For WTO members, the Trade-Related Aspects of Intellectual Property (TRIPS) Agreement outlines the minimum standards for Intellectual Property Rights (IPRs) protection and offers a global regime for IPR protection. However, the social costs of this regime often outweigh the benefits of IPR protection, particularly in the poorest countries where resources for research and development are inadequate. Today, after more than a decade of intense debate over global IPR protection, the problems remain acute despite limited evidence of co-operation and partnership, most notably in areas such as patent pooling and pricing in respect to AIDS drugs. This book examines the role of IPRs as incentives for innovation against the backdrop of the development and transfer of technology between globalized, knowledge-based, high-technology economies. The book retraces the origins, content, and interpretations of the TRIPS Agreement. It analyzes sources of controversy over IPRs, examining pharmaceutical industry strategies of emerging countries with different IPR policies. The book also draws attention to the fact that TRIPS is only an agreement about principles. Both the TRIPS rules and international customary rules of interpretation are flexible and a great deal depends on domestic policy objectives and their implementation. The author concludes that - for governments in developing countries, as well as for their business and scientific communities - IPR protection should be supporting domestic policies for innovation and investment.
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Hiroko Yamane is a Professor at the National Graduate Institute for Policy Studies, Tokyo. She teaches International Economic Law, Competition and Intellectual Property. She was a member of the Commission on Intellectual Property, Innovation and Public Health (CIPIH, 2003-06) of the World Health Organization (WHO).Review:
The strength of Interpreting TRIPS is that it provides a map to the global archipelago of the Agreement on Trade-Related Aspects of Intellectual Property (TRIPS).
.Interpreting TRIPS provides a major contribution to world-class thinking in the field and the legal scholar is engaged by the book at multiple levels. The reader will acquire a thorough understanding of TRIPS critical to understanding the relevant policy debates when negotiating international cooperation... despite the doom and gloom surrounding the topic of poverty and access to medicines, Professor Yamane's international approach and optimism to interpreting TRIPS illuminates and informs as to the various attitudes and continuing international deliberations in various jurisdictions over intellectual property laws. She does a tremendous job in making the impact of TRIPS a much less daunting subject. (Janice Denoncourt Intellectual Property Law and Practice)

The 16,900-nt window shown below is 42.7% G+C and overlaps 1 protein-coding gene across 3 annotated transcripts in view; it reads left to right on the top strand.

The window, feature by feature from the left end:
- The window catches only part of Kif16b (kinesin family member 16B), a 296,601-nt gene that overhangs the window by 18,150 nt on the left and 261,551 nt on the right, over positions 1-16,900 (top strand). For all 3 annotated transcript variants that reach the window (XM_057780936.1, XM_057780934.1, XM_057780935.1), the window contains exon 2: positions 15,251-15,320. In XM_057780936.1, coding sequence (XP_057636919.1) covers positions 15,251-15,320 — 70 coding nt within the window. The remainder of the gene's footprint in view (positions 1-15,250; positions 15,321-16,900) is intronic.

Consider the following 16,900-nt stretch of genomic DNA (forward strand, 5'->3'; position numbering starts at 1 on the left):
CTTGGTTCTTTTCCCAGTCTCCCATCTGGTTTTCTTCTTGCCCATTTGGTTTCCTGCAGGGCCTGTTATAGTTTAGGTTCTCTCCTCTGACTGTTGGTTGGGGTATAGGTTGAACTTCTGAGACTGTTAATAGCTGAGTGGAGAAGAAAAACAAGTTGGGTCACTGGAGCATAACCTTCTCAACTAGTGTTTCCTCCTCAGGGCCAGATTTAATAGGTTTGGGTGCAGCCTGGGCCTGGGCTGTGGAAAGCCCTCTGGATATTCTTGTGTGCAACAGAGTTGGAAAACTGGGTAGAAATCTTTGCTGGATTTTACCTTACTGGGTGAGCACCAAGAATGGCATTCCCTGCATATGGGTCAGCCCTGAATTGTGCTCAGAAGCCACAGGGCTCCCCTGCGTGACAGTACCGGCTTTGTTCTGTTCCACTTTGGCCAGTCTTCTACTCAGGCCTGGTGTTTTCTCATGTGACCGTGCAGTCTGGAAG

Although readers may differ as to the degree to which they are persuaded by the author's thesis, they will value her book for the intellectual examination of the relationship between patent protections and access to medicines, and the incorporation of industrial policies to achieve innovation excellence. Reader's will appreciate Yamane's scholarship for highlighting the way in which IPRs can provide a foundation for building local efficiency models in pharmaceutical innovation for public welfare (Thaddeus Manu Queen Mary Journal of Intellectual Property, Volume 2, Number 1)
The readers of all backgrounds will be impressed with the comprehensiveness of her approach and the accuracy of her data, which may lead them to re-examine their own views on the issue of intellectual property protection. (Junji Nakagawa Trade Journal, Tokyo,)
This is a complex book which addresses many issues apposite to the access to medicines from world agreements and organizations such as TRIPS and dispute settlements by the WTO. It has been very well researched and provides much food for thought for both those involved in institutional policy making and local people in need of easy access to medicines. (Ruth Taplin Interdisciplinary Journal of Economics and Business Law, Volume 3, Issue 3)
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